Market share in the enterprise is largely dominated by Microsoft -- specifically, the reliance on the Windows Server family line to manage network resources, align desktops with corporate security policies, and maintain the flow of production amongst all the employees at a given organization. The process of administering all these systems -- desktops and servers alike -- are relatively straight-forward in a homogeneous environment, but what happens when OS X is introduced to the enterprise in the form of a sleek, shiny new MacBook Air or iMac?
Apple hasn’t made great inroads in this segment. However, comparing its paltry 7% market share in the desktop market to its almost 93% in the mobile device market, there's only a matter of time before more companies begin to choose Apple products for its mobile and desktop computing duties in lieu of the generic, stalwart PCs they’ve been cycling in and out every three to five years. So, I ask you again, what do you do when your organization decides to upgrade to iMacs? How do you manage those nodes in addition to the existing Windows domain that's already established?
Integrating Macs will initially be easier than you think! Even with little to no prior OS X knowledge, Macs will bind* to the domain with relative ease, since directory services -- the underlying “file structure” of the network resources -- are standards-based and operate more or less about the same across operating systems.
Note*: Binding is the term associated with joining OS X to a domain. It’s virtually identical to joining a Windows PC to a domain, complete with checking domain credentials to verify the end user has the necessary rights to add the computer to the domain.
- Server hardware running Windows Server 2000-2012 Standard
- Active Directory Domain Services (ADDS) setup and configured
- Domain Administrator-level account
- Apple desktop or laptop running OS X 10.5+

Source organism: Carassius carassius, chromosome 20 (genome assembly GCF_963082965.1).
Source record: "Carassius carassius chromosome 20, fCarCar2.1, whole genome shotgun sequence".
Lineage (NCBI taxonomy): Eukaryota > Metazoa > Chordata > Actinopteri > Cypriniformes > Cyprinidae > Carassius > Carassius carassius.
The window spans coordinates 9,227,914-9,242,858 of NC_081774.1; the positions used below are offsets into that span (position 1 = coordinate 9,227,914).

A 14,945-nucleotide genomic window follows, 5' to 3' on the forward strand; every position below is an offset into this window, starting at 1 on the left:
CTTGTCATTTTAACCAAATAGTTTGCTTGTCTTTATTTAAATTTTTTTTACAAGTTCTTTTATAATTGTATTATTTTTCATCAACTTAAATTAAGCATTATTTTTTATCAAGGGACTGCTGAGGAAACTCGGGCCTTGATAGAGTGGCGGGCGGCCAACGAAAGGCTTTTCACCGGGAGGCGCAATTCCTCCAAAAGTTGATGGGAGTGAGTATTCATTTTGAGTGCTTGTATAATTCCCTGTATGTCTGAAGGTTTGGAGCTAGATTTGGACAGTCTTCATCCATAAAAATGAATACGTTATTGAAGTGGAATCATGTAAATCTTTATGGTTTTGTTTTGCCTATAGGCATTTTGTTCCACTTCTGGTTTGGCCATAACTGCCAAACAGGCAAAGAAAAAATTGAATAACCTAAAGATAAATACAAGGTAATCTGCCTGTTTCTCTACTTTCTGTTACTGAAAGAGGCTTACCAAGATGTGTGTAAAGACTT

- Switched network
I. Bind OS X to a Windows domain (10.5-10.9)
Follow these steps to bind OS X to a Windows domain:
- On the Mac, go to System Preferences, and click on the padlock to authenticate as an Administrator (Figure A)
- Enter your admin-level credentials to authenticate when prompted
- Next, select Login Options, and then click the Join… button next to Network Account Server (Figure B)
- In the Server drop-down menu, enter the fully-qualified domain name (ex. domain.com) of the Windows domain you wish to bind to the Mac, and click OK (Figure C)
- Next, you'll need to enter your domain-level credentials in order to proceed with the binding process (make sure that the computer name is unique and formatted properly, because this is the name that will be created** for the computer object in ADDS), and then click OK to process the enrollment (Figure D)
- Upon successful binding, the window will close and the Users & Groups preference will remain open, but a small green dot (along with the domain name) will appear next to Network Account Server to indicate connectivity to the domain (Figure E)
Note**: By default, Windows will automatically create the computer object account in ADDS if one does not already exist. However, domain or enterprise admins may (and often do) restrict this as a security feature to curb random nodes from being joined to the domain. Additionally, Organizational Units (OU) may be created as a form to compartmentalize ADDS objects by one or more classifications or departments. Many enterprises will utilize OUs as a means to organize objects and accounts separately from the items created by default when a domain controller is promoted and ADDS is created.
II. Modify Directory Services settings
Your next steps will be to modify the Directory Services settings. Here's how:
- To ensure the highest level of compatibility between OS X and the network resources on the Windows network, certain changes must be made to the Active Directory service with the Directory Utility -- so, go to System Preferences | Users & Groups, and click Login Options